Palys and Lowman point out that at the time when Zinger was conducting his research for his thesis he was an employee of the Correctional Service of Canada and they therefore "presumed his felt obligation to limit confidentiality originates in his role as an employee. The problem is that his role as a CSC employee and his role as a researcher conflict." (at 264)

In that response to Palys and Lowman, Dr. Zinger and his research associates argue that on the basis of research participantsí score on the Balanced Inventory of Desirable Responding [BIDR] "we can report with confidence that segregated prisoners employed fewer tactics to deceive researchers (intentionally or not) and likely responded accurately throughout our data collection." (Zinger, Wichmann and Gendreau (2001) 43 Canadian Journal of Criminology 269 at 273). In reply to Zingerís response, Palys and Lowman write:

The problem with his claim is that BIDR barely speaks to the problem we have identified. We suggested that, because of limited confidentiality, prisoners simply would not disclose certain kinds of information to researchers. There is a vast difference between "self-deception" and "impression management," the constructs underlying the BIDR, and the wholesale omission of information about what prisoners actually do or intend to do. Information about prisonersí actions and intentions is vital to assess "effects" of segregation. Why would they divulge this information to researchers knowing that it could have tangible negative consequences, such as further segregation or loss of privileges? (Lowman and Palys, "Limited Confidentiality, Academic Freedom, and Matters of Conscience: Where Does CPA Stand?" (2001) 43 Canadian Journal of Criminology, 497)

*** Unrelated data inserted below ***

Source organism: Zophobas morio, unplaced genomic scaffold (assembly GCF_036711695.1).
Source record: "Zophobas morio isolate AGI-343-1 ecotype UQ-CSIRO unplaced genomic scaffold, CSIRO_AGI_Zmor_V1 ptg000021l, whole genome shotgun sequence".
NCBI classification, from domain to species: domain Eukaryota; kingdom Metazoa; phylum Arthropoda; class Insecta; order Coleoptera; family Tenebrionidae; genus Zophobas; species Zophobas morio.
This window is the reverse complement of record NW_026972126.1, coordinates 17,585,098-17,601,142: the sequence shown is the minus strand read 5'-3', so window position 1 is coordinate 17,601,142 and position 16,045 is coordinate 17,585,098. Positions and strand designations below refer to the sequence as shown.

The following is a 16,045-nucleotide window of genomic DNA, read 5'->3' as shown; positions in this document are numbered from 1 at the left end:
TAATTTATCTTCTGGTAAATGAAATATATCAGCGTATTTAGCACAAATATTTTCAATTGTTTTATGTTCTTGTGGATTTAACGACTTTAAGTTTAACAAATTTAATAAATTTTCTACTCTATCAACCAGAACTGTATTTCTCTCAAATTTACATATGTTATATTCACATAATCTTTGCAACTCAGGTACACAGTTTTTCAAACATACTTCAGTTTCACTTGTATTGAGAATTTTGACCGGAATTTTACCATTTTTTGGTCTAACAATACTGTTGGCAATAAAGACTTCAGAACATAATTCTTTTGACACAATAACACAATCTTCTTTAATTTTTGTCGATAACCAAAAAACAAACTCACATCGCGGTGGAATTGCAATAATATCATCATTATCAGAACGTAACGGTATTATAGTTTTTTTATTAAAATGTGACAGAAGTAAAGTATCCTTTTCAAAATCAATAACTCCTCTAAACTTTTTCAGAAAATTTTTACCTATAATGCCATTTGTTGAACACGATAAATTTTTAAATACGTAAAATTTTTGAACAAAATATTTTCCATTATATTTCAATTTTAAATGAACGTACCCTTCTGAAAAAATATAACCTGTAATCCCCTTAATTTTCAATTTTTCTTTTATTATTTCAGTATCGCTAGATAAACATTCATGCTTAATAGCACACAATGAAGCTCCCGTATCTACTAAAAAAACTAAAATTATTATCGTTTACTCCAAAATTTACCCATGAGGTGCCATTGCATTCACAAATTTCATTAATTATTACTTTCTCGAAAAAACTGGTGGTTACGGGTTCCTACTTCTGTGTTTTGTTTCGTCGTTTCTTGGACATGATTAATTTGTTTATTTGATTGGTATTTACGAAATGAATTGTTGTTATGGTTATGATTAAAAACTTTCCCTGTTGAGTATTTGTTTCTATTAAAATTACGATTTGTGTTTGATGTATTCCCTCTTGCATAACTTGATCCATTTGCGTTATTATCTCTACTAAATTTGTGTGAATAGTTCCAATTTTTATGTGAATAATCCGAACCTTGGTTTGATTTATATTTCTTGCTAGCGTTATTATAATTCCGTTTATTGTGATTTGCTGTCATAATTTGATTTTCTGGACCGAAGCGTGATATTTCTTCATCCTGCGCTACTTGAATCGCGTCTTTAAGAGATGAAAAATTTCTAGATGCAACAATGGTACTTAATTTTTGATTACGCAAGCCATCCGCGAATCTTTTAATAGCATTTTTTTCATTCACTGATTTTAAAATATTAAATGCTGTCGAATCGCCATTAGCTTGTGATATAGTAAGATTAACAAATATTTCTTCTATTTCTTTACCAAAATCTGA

The Palys and Lowman critique raises a much larger issue that goes to the heart of the debate that was before Madam Justice Arbour during her inquiry. A quantitative analysis, even like Dr. Zingerís, that takes into account the methodological shortcomings of other such research, but virtually excludes qualitative data gathered from interviews where prisoners feel free to voice their real feelings and experiences, is subject to significant limitations in drawing conclusions about the effect of administrative segregation. As Roberts and Gebotys point out, from the very beginning Zingerís research had built in administrative constraints. The measures that were selected were ones which had a short administrative time. They point out "there are many psychological measures that take longer to administer, and which might have detected effects of segregation, but were not employed because they were inconvenient for the researchers." (at 92) They fault the research also because no in-depth interviews were conducted even though previous research using this methodology had produced disturbing findings. Roberts and Gebotys in their commentary make this appeal to Zingerís "sense of empirical modesty."

For all their sky-high alpha levels, the psychological tests used in this research have their limits. Isolation, particularly repetitive isolation, may have subtle effects that cannot easily be captured by the current measures of psychological functioning . . . To conclude, we would draw the following rather more modest conclusion from the research conducted by Zinger et al. With the restrictions noted in their article, as well as those identified here, the findings suggest that administrative segregation under two months in duration did not generate detectable psychological deterioration, using measures which consume " a short administration period " using a small sample of male prisoners with considerable previous isolation experience. (at 95)